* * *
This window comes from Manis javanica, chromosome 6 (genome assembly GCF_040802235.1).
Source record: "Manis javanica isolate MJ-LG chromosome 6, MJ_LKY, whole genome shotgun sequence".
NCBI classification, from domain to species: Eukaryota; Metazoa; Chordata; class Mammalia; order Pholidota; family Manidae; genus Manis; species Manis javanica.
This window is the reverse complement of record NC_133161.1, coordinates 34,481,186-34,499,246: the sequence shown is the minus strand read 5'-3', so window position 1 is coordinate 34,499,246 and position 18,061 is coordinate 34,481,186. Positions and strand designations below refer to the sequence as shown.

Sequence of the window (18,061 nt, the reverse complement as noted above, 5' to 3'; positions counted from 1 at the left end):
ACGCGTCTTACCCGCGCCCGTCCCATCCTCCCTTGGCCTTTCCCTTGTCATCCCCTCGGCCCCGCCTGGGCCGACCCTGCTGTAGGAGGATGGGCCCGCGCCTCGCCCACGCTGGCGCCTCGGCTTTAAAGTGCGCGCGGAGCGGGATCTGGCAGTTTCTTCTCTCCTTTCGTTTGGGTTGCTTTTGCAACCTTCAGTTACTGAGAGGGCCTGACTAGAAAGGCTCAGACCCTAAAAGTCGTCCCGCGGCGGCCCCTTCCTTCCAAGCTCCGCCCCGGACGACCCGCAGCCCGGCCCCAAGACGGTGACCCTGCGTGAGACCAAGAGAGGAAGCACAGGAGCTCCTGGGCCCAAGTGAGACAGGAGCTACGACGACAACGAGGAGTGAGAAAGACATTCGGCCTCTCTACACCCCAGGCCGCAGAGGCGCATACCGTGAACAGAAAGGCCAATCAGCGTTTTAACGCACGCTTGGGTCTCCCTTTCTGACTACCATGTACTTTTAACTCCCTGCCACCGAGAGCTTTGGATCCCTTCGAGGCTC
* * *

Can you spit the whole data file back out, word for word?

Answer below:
This window comes from Manis javanica, chromosome 6 (genome assembly GCF_040802235.1).
Source record: "Manis javanica isolate MJ-LG chromosome 6, MJ_LKY, whole genome shotgun sequence".
NCBI classification, from domain to species: Eukaryota; Metazoa; Chordata; class Mammalia; order Pholidota; family Manidae; genus Manis; species Manis javanica.
This window is the reverse complement of record NC_133161.1, coordinates 34,481,186-34,499,246: the sequence shown is the minus strand read 5'-3', so window position 1 is coordinate 34,499,246 and position 18,061 is coordinate 34,481,186. Positions and strand designations below refer to the sequence as shown.

Sequence of the window (18,061 nt, the reverse complement as noted above, 5' to 3'; positions counted from 1 at the left end):
ACGCGTCTTACCCGCGCCCGTCCCATCCTCCCTTGGCCTTTCCCTTGTCATCCCCTCGGCCCCGCCTGGGCCGACCCTGCTGTAGGAGGATGGGCCCGCGCCTCGCCCACGCTGGCGCCTCGGCTTTAAAGTGCGCGCGGAGCGGGATCTGGCAGTTTCTTCTCTCCTTTCGTTTGGGTTGCTTTTGCAACCTTCAGTTACTGAGAGGGCCTGACTAGAAAGGCTCAGACCCTAAAAGTCGTCCCGCGGCGGCCCCTTCCTTCCAAGCTCCGCCCCGGACGACCCGCAGCCCGGCCCCAAGACGGTGACCCTGCGTGAGACCAAGAGAGGAAGCACAGGAGCTCCTGGGCCCAAGTGAGACAGGAGCTACGACGACAACGAGGAGTGAGAAAGACATTCGGCCTCTCTACACCCCAGGCCGCAGAGGCGCATACCGTGAACAGAAAGGCCAATCAGCGTTTTAACGCACGCTTGGGTCTCCCTTTCTGACTACCATGTACTTTTAACTCCCTGCCACCGAGAGCTTTGGATCCCTTCGAGGCTC